desktop                                                                      │
                            indicates a desktop feature,                                          │

                     dock                                                                         │
                            indicates a dock/panel feature,                                       │

                     toolbar                                                                      │
                            indicates a toolbar window that should be acting on behalf of another │
                            window, as indicated with wm transient,                               │

                     menu                                                                         │
                            indicates  a torn-off menu that should be acting on behalf of another │
                            window, as indicated with wm transient,                               │

                     utility                                                                      │
                            indicates a utility window (e.g., palette or toolbox) that should  be │
                            acting on behalf of another window, as indicated with wm transient,   │

                     splash                                                                       │
                            indicates a splash screen, displayed during application start up,     │

                     dialog                                                                       │
                            indicates a general dialog window, that should be acting on behalf of │
                            another window, as indicated with wm transient,                       │

                     dropdown_menu                                                                │
                            indicates a menu summoned from a menu bar, which should usually  also │
                            be set to be override-redirected (with wm overrideredirect),          │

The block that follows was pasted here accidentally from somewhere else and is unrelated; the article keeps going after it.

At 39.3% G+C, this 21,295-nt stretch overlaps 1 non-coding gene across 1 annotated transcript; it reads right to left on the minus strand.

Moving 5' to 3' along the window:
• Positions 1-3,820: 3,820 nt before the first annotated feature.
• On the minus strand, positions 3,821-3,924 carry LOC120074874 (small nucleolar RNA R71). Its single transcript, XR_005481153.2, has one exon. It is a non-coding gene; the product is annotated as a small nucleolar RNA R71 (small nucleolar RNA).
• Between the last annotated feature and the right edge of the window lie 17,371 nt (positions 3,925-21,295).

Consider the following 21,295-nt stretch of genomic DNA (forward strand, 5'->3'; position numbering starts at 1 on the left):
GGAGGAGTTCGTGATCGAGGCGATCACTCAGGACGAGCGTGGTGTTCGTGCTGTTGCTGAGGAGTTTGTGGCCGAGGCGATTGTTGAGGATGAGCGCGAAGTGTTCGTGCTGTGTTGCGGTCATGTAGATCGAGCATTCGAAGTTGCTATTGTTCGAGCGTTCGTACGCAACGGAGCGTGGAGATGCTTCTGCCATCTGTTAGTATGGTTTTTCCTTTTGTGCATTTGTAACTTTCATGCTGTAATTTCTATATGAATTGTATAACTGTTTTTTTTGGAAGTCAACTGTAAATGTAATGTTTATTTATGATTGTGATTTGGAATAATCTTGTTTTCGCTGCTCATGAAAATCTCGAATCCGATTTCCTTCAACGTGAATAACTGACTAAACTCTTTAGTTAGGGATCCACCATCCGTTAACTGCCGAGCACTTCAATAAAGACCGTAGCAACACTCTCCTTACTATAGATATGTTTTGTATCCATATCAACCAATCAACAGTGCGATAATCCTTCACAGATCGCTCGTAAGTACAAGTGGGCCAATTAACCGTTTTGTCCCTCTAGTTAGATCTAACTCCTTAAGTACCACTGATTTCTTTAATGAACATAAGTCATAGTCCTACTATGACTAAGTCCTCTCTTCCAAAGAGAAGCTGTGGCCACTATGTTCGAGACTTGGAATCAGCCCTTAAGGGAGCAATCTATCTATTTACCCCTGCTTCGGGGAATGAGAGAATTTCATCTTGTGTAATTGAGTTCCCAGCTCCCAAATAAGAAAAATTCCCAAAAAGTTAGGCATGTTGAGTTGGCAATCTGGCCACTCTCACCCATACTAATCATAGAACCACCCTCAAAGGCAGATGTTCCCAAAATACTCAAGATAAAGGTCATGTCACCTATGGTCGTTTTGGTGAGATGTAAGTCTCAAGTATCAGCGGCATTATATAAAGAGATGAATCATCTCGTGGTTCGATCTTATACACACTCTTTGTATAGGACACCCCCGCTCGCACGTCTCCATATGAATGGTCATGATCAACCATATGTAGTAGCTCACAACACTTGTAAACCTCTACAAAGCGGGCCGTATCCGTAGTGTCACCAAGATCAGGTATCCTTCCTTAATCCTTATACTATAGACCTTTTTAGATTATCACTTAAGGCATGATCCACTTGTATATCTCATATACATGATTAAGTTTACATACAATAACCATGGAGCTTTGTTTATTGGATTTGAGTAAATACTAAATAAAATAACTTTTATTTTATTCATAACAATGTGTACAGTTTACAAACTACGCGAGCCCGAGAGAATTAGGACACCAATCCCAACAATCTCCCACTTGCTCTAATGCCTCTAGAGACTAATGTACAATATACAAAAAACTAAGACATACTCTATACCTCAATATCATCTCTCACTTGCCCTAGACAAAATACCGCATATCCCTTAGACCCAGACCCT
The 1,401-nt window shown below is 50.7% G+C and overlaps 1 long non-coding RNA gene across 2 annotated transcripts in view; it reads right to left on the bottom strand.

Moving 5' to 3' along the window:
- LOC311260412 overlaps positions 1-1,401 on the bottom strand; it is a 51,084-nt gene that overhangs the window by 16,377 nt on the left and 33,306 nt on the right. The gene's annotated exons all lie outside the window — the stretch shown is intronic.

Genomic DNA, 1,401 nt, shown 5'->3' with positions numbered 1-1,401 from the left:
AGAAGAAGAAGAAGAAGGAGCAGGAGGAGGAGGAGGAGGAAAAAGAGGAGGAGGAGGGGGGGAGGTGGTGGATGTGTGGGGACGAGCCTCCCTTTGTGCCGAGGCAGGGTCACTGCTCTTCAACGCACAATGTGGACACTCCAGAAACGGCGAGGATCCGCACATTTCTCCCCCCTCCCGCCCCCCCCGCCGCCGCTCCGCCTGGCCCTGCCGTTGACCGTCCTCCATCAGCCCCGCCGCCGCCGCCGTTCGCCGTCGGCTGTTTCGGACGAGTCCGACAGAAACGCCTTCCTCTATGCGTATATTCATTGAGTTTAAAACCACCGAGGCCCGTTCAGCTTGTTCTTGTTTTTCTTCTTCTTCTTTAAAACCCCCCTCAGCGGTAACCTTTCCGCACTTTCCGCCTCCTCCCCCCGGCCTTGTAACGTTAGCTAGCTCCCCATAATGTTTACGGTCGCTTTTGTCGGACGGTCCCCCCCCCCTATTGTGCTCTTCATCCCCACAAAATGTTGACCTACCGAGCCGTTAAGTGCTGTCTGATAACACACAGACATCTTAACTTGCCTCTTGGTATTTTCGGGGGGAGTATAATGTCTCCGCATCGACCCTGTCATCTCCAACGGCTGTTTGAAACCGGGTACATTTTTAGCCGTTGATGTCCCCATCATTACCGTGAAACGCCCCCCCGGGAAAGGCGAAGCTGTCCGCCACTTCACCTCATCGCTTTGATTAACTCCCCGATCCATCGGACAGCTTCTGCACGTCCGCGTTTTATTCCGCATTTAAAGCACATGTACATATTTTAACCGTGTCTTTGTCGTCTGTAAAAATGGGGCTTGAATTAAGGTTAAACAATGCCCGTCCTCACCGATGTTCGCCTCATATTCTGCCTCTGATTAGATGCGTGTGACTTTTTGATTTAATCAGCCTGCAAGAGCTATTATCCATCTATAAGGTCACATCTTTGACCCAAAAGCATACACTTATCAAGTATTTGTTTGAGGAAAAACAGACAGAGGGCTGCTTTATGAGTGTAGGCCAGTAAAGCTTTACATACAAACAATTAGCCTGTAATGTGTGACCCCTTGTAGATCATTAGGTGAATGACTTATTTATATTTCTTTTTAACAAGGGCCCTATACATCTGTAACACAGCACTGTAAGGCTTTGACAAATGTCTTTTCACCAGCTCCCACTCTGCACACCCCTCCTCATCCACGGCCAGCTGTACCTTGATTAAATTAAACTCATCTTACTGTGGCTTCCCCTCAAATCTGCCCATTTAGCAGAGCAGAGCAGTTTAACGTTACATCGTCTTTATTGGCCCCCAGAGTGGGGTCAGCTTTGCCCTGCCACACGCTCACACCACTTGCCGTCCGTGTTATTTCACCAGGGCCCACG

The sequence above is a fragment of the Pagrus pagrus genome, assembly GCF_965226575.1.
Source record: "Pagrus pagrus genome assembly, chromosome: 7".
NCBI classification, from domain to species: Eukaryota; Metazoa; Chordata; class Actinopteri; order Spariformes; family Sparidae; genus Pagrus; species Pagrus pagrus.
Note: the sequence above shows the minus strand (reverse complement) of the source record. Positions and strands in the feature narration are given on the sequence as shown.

popup_menu                                                                   │
                            indicates  a  popup  menu,  which  should  usually  also be set to be │
                            override-redirected (with wm overrideredirect),                       │

                     tooltip                                                                      │
                            indicates a tooltip window, which should usually also be  set  to  be │
                            override-redirected (with wm overrideredirect),                       │

                     notification                                                                 │
                            indicates  a  window  that provides a background notification of some │
                            event, which should usually also be  set  to  be  override-redirected │
                            (with wm overrideredirect),                                           │

                     combo                                                                        │
                            indicates  the  drop-down  list  of  a  combobox widget, which should │
                            usually  also   be   set   to   be   override-redirected   (with   wmoverrideredirect),                                                    │

                     dnd                                                                          │
                            indicates  a  window  that  represents something being dragged, which │
                            should usually  also  be  set  to  be  override-redirected  (with  wmoverrideredirect),                                                    │

                     normal                                                                       │
                            indicates a window that has no special interpretation.                │

              -zoomed
                     Requests  that  the window should be maximized. This is the same as wm state
                     zoomed on Windows and Mac OS X.

              On X11, changes to window attributes are  performed  asynchronously.  Querying  the
              value  of an attribute returns the current state, which will not be the same as the
              value most recently set if the window manager has not yet processed the request  or
              if it does not support the attribute.

       wm client window ?name?
              If  name  is  specified,  this command stores name (which should be the name of the
              host on which the application is executing) in window's WM_CLIENT_MACHINE  property
              for  use  by  the  window manager or session manager.  The command returns an empty
              string in this case.  If name is not specified, the command returns the  last  name
              set  in  a  wm client command for window.  If name is specified as an empty string,
              the command deletes the WM_CLIENT_MACHINE property from window.

       wm colormapwindows window ?windowList?
              This command is used to manipulate the WM_COLORMAP_WINDOWS property, which provides
              information to the window managers about windows that have private colormaps.

              If  windowList  is not specified, the command returns a list whose elements are the